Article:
the sea as a mikvah, she started observing family purity laws as part of a quest for spiritual growth. The practice has been good for her relationship with her husband, she said, because they appreciate each other more, talk more and take each other for granted less. "It gives a lot of beautiful things to the relationship," she said. When in the mikvah, she said, she meditates, taking the opportunity to let go of her negative thoughts and energy. "When you get out, you feel something else, like you're much cleaner," she said. "Water has a wonderful quality of helping you purify yourself, especially with the right consciousness." Though mikvaot also are used as part of the conversion process, the Mikve Taha-

rah in Austin is unavailable for that use. The community mikvah was built with donated funds, Levertov explained, and the decision was made not to allow it to be used for conversion because the practice is controversial. "Who says what proper conversion is?" Levertov asked.


Rabbi Steven Folberg, senior rabbi at Congregation Beth Israel, a Reform congregation, said his congregants primarily use mikvah as part of the conversion process, although occasionally some couples have gone to mikvah on the eve of their wedding. With Mikve Taharah unavailable for conversions, however, his congregants -- like most communities in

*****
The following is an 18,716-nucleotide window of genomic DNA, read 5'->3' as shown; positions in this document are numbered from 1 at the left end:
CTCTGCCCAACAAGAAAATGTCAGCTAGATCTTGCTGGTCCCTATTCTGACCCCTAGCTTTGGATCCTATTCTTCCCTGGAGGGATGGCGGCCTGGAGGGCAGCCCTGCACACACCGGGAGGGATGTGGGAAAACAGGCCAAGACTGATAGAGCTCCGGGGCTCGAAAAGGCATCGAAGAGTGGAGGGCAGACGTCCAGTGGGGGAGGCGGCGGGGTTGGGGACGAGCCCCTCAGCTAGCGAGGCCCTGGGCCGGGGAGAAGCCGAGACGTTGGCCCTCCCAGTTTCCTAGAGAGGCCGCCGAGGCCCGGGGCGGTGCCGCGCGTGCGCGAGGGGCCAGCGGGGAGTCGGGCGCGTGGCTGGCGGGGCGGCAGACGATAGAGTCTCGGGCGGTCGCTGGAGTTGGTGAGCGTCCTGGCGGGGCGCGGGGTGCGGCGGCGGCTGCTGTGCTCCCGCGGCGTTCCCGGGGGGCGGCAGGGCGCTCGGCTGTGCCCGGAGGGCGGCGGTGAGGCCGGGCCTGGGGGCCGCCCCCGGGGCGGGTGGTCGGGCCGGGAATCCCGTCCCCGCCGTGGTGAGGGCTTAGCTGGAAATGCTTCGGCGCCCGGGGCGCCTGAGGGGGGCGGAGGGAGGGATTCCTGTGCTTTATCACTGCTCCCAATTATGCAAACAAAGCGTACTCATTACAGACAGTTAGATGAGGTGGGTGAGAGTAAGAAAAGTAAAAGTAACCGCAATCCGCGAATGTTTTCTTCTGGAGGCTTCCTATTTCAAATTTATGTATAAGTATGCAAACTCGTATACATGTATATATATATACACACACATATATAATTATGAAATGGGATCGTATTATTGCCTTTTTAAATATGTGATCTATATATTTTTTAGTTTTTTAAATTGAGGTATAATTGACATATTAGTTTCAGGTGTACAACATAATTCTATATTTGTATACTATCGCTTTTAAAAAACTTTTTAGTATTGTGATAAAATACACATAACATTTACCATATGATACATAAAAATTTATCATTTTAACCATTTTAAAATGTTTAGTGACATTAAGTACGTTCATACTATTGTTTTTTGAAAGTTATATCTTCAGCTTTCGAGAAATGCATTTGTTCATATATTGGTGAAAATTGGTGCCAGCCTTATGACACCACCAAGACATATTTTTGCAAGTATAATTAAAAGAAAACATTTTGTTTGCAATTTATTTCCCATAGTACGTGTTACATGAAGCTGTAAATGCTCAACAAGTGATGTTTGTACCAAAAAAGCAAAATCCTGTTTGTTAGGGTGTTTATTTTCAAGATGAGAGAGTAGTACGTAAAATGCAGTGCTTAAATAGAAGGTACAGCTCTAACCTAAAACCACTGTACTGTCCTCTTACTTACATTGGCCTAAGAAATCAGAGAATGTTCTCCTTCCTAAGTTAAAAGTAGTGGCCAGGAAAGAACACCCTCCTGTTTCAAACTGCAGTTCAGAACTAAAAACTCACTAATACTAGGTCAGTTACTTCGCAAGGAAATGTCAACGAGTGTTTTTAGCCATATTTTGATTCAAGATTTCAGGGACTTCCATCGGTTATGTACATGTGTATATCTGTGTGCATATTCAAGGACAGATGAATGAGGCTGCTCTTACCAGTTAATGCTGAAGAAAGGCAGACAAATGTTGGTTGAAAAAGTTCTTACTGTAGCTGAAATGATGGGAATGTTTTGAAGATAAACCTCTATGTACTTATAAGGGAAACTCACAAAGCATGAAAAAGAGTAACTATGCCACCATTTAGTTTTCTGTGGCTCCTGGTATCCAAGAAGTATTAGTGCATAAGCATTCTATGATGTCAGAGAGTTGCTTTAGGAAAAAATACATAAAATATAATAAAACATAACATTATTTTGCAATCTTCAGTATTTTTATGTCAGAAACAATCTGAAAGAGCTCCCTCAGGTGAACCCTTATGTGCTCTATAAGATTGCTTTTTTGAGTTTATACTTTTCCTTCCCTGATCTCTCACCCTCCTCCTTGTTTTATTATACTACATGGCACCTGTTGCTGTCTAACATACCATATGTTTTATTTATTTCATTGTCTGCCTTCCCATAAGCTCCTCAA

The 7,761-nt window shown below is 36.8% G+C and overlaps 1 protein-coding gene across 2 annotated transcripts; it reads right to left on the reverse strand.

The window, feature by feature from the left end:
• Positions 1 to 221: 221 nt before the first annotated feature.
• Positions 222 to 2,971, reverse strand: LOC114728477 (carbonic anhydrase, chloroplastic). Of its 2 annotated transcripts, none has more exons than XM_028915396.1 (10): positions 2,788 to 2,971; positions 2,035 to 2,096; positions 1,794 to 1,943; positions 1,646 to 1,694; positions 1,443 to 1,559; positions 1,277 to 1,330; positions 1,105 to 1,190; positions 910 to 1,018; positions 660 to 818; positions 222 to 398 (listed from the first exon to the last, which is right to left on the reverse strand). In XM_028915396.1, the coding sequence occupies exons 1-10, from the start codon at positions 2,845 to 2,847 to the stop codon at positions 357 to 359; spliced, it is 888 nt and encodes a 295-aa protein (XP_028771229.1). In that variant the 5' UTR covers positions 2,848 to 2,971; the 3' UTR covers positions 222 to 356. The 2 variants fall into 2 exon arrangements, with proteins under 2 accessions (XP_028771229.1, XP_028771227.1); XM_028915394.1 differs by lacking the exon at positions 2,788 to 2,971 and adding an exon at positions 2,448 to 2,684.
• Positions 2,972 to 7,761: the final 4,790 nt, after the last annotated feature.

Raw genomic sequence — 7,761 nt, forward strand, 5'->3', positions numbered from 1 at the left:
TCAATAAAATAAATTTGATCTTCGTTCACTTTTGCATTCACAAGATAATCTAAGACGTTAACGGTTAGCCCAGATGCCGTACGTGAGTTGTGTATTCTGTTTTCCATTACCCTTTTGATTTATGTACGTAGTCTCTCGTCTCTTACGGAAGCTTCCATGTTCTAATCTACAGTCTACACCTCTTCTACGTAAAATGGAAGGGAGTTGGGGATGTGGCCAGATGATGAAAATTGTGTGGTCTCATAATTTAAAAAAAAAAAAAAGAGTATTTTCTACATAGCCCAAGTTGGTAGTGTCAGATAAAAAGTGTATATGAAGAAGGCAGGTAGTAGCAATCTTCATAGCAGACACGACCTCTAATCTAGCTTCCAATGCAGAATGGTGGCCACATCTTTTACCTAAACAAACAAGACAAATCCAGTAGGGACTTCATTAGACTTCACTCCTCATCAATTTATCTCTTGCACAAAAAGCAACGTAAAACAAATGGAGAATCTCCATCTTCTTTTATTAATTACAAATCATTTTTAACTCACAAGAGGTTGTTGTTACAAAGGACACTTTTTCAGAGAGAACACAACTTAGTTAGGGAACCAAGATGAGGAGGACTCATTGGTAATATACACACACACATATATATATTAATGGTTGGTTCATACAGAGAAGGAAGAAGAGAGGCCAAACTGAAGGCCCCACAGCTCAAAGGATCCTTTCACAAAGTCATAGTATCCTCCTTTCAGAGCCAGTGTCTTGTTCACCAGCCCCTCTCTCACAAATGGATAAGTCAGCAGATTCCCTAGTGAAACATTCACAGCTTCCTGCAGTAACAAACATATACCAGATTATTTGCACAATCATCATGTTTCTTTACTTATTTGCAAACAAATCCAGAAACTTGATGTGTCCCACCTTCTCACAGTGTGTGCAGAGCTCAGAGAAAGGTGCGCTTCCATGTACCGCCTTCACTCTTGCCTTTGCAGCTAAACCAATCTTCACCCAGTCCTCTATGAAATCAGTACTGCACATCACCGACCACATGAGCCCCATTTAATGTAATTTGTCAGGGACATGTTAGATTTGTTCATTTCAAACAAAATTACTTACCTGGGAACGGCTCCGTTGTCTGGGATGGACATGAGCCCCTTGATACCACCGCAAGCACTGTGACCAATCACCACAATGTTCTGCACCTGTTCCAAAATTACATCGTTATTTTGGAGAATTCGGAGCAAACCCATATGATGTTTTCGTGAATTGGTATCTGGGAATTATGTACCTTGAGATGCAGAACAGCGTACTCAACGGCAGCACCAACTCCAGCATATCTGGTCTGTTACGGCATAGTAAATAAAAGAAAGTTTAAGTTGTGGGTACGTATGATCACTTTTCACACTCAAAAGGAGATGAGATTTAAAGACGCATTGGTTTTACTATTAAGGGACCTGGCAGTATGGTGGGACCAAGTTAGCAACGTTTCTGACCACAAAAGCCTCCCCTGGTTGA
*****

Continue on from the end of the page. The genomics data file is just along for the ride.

Austin -- typically use Barton Springs or Deep Eddy pools or another spring-fed swimming hole in the area to complete the conversion process. "There is, as well, a community-run and -maintained mikvah in San Antonio," Folberg said. "On occasion, I've had conversion students who really wanted the experience of finalizing their conversion at a `proper' mikvah travel down to San Antonio to make use of that one." Folberg noted that there are some modern, feminist reinterpretations of the mikvah ritual, to accompany such milestones as the onset of menstruation in an adolescent girl or menopause. Healing rituals involving the mikvah have also been developed around miscarriage, abortion and rape. In the early stages of planning the Dell Jewish Community Campus, some members of the community discussed building a community mikvah on the 40-acre site. Rabbi Eliezer Langer of the Orthodox synagogue Tiferet Israel said a modern, functional mikvah that is easily accessible to people for family purity and conversion purposes is a sign of a Jewish community. Folberg said, "Unfortunately, it's a fairly expensive proposition because of the Jewish legal requirements surrounding the dimensions, acceptable sources of fresh water, and so on, and as far as I know, not enough money was raised to bring that vision to reality. However, with the planned expansions of the Campus, perhaps a mikvah could still be built." Blumofe said he was personally disappointed when plans for a mikvah on the Campus fell through. If one were built, he said, it would be an opportunity to educate people about a practice that heightens awareness of God and creates intimacy between people. "It would have been another example of Austin being unique and special, sharing this resource together," he argued. "Still, hopefully this can happen, on Campus or somewhere else." Langer said, "It's a dream, but dreams are what create reality." ------ An Austin writer, Tonyia Cone is a regular contributor to The Jewish Outlook. Contact her at [email protected] or visit the Web site